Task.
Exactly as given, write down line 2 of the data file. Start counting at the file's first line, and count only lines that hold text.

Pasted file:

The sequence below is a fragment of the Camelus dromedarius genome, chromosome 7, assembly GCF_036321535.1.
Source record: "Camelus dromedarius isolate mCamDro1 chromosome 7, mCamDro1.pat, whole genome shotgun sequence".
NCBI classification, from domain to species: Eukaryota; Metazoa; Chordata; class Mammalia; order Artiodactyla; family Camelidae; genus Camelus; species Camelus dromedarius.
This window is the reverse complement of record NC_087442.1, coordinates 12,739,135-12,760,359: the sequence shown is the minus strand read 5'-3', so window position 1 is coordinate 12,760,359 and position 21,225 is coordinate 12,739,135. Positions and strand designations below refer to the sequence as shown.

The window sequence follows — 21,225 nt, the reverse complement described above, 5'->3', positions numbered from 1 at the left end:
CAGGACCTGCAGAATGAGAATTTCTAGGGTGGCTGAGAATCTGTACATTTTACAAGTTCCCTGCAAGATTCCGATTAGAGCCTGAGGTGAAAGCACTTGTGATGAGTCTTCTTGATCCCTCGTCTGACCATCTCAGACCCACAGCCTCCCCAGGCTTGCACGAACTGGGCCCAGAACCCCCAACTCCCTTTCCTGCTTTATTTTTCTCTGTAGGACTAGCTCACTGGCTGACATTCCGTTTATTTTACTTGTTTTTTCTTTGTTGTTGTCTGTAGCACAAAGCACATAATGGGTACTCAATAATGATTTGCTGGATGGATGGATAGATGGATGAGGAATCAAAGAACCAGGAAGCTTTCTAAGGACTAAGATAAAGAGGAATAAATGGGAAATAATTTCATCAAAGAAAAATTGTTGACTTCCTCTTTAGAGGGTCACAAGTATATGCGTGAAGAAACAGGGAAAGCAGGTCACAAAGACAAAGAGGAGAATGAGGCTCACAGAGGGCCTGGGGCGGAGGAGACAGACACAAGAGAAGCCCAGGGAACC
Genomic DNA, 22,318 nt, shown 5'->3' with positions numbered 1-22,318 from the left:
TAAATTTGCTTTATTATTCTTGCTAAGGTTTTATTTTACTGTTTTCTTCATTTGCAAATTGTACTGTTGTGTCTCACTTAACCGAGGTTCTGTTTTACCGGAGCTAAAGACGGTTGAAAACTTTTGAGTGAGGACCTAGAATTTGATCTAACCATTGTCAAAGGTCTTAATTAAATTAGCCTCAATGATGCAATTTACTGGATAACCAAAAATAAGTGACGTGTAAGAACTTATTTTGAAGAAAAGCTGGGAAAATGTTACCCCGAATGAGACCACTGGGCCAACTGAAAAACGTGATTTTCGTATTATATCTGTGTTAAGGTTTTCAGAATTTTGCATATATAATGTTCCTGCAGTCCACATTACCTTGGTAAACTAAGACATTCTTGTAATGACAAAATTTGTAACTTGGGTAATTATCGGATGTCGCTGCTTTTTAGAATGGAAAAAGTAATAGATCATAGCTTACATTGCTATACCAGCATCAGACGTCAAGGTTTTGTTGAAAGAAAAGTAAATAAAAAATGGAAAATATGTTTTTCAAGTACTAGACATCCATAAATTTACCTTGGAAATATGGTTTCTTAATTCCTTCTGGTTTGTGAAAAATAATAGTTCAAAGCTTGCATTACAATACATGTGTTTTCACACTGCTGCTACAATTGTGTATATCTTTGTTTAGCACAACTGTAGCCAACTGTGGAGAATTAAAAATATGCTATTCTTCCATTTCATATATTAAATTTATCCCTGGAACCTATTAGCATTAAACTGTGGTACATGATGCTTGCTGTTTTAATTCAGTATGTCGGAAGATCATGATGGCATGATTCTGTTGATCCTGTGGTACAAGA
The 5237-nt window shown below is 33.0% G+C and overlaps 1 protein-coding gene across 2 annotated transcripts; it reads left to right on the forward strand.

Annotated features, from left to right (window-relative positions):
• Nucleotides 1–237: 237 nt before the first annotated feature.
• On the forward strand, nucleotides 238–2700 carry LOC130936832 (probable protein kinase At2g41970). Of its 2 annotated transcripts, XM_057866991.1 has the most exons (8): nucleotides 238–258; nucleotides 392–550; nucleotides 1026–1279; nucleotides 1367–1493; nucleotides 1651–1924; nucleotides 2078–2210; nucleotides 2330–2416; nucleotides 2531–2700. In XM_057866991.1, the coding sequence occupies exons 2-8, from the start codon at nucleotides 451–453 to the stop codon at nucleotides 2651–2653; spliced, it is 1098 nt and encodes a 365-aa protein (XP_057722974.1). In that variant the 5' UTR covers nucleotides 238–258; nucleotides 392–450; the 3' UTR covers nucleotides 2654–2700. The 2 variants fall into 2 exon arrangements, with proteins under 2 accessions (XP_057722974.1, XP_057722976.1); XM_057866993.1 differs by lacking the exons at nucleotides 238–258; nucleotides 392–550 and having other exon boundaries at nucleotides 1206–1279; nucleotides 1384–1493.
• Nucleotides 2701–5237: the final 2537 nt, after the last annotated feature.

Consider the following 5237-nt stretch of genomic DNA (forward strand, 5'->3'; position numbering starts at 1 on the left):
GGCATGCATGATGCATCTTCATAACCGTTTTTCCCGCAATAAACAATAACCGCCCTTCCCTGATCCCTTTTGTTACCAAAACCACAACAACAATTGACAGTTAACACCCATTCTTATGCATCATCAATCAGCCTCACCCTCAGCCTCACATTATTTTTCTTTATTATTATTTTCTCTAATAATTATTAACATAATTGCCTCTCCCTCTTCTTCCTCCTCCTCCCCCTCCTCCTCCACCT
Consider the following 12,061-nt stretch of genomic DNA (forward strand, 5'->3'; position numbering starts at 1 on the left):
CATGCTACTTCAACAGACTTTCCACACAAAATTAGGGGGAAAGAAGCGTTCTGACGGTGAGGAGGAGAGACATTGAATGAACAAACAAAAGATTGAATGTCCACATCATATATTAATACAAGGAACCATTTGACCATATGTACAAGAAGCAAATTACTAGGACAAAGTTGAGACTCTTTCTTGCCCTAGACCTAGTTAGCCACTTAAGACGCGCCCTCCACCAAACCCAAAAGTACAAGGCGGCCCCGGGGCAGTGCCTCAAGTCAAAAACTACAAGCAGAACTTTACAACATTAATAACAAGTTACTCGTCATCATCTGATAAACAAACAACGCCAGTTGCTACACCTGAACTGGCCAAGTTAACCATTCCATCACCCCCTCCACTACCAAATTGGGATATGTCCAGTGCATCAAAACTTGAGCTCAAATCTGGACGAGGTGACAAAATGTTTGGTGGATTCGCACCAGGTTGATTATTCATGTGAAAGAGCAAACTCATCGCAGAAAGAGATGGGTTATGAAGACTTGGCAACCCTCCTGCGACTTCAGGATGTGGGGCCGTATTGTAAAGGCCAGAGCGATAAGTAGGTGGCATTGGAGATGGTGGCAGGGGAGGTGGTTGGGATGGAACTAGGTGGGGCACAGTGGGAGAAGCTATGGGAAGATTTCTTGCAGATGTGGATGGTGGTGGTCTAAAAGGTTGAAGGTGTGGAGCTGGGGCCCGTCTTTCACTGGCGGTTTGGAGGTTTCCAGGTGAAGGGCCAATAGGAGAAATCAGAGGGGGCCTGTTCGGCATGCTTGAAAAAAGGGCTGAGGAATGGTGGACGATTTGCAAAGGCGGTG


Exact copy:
Source record: "Camelus dromedarius isolate mCamDro1 chromosome 7, mCamDro1.pat, whole genome shotgun sequence".